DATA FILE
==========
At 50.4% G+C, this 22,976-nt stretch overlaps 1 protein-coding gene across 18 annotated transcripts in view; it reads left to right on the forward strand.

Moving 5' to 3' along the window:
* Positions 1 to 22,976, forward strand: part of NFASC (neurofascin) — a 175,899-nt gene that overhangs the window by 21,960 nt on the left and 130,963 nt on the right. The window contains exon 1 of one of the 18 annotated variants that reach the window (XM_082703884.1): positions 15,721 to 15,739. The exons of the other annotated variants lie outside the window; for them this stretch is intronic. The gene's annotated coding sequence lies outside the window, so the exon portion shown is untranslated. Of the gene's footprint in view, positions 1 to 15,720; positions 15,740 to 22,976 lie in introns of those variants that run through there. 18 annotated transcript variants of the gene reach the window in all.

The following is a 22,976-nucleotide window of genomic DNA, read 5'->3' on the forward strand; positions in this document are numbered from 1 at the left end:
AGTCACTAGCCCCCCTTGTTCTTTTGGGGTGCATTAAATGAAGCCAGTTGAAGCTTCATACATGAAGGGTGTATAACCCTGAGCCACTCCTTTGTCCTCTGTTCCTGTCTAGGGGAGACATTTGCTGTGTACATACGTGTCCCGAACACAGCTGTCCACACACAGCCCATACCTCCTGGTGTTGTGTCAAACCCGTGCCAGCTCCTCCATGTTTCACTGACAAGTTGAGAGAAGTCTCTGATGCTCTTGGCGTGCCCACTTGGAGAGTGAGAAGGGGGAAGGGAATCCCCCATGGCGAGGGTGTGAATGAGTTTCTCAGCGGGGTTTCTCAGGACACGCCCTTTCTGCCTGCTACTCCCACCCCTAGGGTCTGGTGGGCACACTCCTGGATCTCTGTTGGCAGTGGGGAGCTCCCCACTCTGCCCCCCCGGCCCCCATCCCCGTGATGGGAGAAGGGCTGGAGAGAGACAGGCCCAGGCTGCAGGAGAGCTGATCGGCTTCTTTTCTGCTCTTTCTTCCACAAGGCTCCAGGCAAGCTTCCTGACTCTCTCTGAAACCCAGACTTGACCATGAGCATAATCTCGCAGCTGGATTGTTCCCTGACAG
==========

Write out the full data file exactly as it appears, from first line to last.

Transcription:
At 50.4% G+C, this 22,976-nt stretch overlaps 1 protein-coding gene across 18 annotated transcripts in view; it reads left to right on the forward strand.

Moving 5' to 3' along the window:
* Positions 1 to 22,976, forward strand: part of NFASC (neurofascin) — a 175,899-nt gene that overhangs the window by 21,960 nt on the left and 130,963 nt on the right. The window contains exon 1 of one of the 18 annotated variants that reach the window (XM_082703884.1): positions 15,721 to 15,739. The exons of the other annotated variants lie outside the window; for them this stretch is intronic. The gene's annotated coding sequence lies outside the window, so the exon portion shown is untranslated. Of the gene's footprint in view, positions 1 to 15,720; positions 15,740 to 22,976 lie in introns of those variants that run through there. 18 annotated transcript variants of the gene reach the window in all.

The following is a 22,976-nucleotide window of genomic DNA, read 5'->3' on the forward strand; positions in this document are numbered from 1 at the left end:
AGTCACTAGCCCCCCTTGTTCTTTTGGGGTGCATTAAATGAAGCCAGTTGAAGCTTCATACATGAAGGGTGTATAACCCTGAGCCACTCCTTTGTCCTCTGTTCCTGTCTAGGGGAGACATTTGCTGTGTACATACGTGTCCCGAACACAGCTGTCCACACACAGCCCATACCTCCTGGTGTTGTGTCAAACCCGTGCCAGCTCCTCCATGTTTCACTGACAAGTTGAGAGAAGTCTCTGATGCTCTTGGCGTGCCCACTTGGAGAGTGAGAAGGGGGAAGGGAATCCCCCATGGCGAGGGTGTGAATGAGTTTCTCAGCGGGGTTTCTCAGGACACGCCCTTTCTGCCTGCTACTCCCACCCCTAGGGTCTGGTGGGCACACTCCTGGATCTCTGTTGGCAGTGGGGAGCTCCCCACTCTGCCCCCCCGGCCCCCATCCCCGTGATGGGAGAAGGGCTGGAGAGAGACAGGCCCAGGCTGCAGGAGAGCTGATCGGCTTCTTTTCTGCTCTTTCTTCCACAAGGCTCCAGGCAAGCTTCCTGACTCTCTCTGAAACCCAGACTTGACCATGAGCATAATCTCGCAGCTGGATTGTTCCCTGACAG